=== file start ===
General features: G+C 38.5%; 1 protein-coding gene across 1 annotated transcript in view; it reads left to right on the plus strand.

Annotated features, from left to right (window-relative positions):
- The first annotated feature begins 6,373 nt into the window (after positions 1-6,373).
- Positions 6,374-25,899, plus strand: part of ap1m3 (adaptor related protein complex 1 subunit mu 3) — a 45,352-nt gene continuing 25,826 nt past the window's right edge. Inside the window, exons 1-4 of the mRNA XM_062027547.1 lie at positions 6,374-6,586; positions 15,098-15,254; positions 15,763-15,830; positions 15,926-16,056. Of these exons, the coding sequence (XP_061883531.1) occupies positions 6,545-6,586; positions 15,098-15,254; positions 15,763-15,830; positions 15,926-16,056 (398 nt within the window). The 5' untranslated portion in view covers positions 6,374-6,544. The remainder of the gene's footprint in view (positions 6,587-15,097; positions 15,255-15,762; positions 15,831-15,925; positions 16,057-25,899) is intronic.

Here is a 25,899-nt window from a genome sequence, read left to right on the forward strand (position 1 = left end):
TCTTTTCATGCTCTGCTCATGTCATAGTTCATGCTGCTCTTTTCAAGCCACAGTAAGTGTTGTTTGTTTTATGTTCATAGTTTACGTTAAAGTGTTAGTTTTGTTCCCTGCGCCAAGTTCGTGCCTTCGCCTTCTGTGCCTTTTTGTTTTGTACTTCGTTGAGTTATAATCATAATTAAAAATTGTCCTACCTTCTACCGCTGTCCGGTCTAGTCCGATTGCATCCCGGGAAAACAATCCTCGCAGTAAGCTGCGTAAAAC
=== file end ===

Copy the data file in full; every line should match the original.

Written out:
General features: G+C 38.5%; 1 protein-coding gene across 1 annotated transcript in view; it reads left to right on the plus strand.

Annotated features, from left to right (window-relative positions):
- The first annotated feature begins 6,373 nt into the window (after positions 1-6,373).
- Positions 6,374-25,899, plus strand: part of ap1m3 (adaptor related protein complex 1 subunit mu 3) — a 45,352-nt gene continuing 25,826 nt past the window's right edge. Inside the window, exons 1-4 of the mRNA XM_062027547.1 lie at positions 6,374-6,586; positions 15,098-15,254; positions 15,763-15,830; positions 15,926-16,056. Of these exons, the coding sequence (XP_061883531.1) occupies positions 6,545-6,586; positions 15,098-15,254; positions 15,763-15,830; positions 15,926-16,056 (398 nt within the window). The 5' untranslated portion in view covers positions 6,374-6,544. The remainder of the gene's footprint in view (positions 6,587-15,097; positions 15,255-15,762; positions 15,831-15,925; positions 16,057-25,899) is intronic.

Here is a 25,899-nt window from a genome sequence, read left to right on the forward strand (position 1 = left end):
TCTTTTCATGCTCTGCTCATGTCATAGTTCATGCTGCTCTTTTCAAGCCACAGTAAGTGTTGTTTGTTTTATGTTCATAGTTTACGTTAAAGTGTTAGTTTTGTTCCCTGCGCCAAGTTCGTGCCTTCGCCTTCTGTGCCTTTTTGTTTTGTACTTCGTTGAGTTATAATCATAATTAAAAATTGTCCTACCTTCTACCGCTGTCCGGTCTAGTCCGATTGCATCCCGGGAAAACAATCCTCGCAGTAAGCTGCGTAAAAC